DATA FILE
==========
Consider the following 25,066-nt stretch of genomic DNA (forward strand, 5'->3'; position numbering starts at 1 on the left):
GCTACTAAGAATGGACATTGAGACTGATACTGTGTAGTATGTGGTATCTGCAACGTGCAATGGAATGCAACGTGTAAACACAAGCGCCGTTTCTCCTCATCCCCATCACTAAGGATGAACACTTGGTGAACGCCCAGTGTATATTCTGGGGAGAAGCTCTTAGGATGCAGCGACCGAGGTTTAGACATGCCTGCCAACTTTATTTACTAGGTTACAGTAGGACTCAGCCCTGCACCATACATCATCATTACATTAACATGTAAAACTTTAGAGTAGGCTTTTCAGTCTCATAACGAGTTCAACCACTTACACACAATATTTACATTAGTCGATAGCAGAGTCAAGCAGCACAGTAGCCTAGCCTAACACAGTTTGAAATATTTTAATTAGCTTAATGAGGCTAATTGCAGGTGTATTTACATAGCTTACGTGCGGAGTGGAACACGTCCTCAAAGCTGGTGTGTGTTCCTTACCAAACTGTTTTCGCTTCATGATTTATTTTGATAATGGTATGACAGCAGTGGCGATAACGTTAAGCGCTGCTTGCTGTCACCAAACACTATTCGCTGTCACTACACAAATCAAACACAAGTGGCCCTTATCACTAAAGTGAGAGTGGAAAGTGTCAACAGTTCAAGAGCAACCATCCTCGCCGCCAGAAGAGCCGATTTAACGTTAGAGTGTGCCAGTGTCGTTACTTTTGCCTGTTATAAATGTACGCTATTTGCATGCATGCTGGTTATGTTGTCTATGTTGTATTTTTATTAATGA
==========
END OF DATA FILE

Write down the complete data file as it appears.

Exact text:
Consider the following 25,066-nt stretch of genomic DNA (forward strand, 5'->3'; position numbering starts at 1 on the left):
GCTACTAAGAATGGACATTGAGACTGATACTGTGTAGTATGTGGTATCTGCAACGTGCAATGGAATGCAACGTGTAAACACAAGCGCCGTTTCTCCTCATCCCCATCACTAAGGATGAACACTTGGTGAACGCCCAGTGTATATTCTGGGGAGAAGCTCTTAGGATGCAGCGACCGAGGTTTAGACATGCCTGCCAACTTTATTTACTAGGTTACAGTAGGACTCAGCCCTGCACCATACATCATCATTACATTAACATGTAAAACTTTAGAGTAGGCTTTTCAGTCTCATAACGAGTTCAACCACTTACACACAATATTTACATTAGTCGATAGCAGAGTCAAGCAGCACAGTAGCCTAGCCTAACACAGTTTGAAATATTTTAATTAGCTTAATGAGGCTAATTGCAGGTGTATTTACATAGCTTACGTGCGGAGTGGAACACGTCCTCAAAGCTGGTGTGTGTTCCTTACCAAACTGTTTTCGCTTCATGATTTATTTTGATAATGGTATGACAGCAGTGGCGATAACGTTAAGCGCTGCTTGCTGTCACCAAACACTATTCGCTGTCACTACACAAATCAAACACAAGTGGCCCTTATCACTAAAGTGAGAGTGGAAAGTGTCAACAGTTCAAGAGCAACCATCCTCGCCGCCAGAAGAGCCGATTTAACGTTAGAGTGTGCCAGTGTCGTTACTTTTGCCTGTTATAAATGTACGCTATTTGCATGCATGCTGGTTATGTTGTCTATGTTGTATTTTTATTAATGA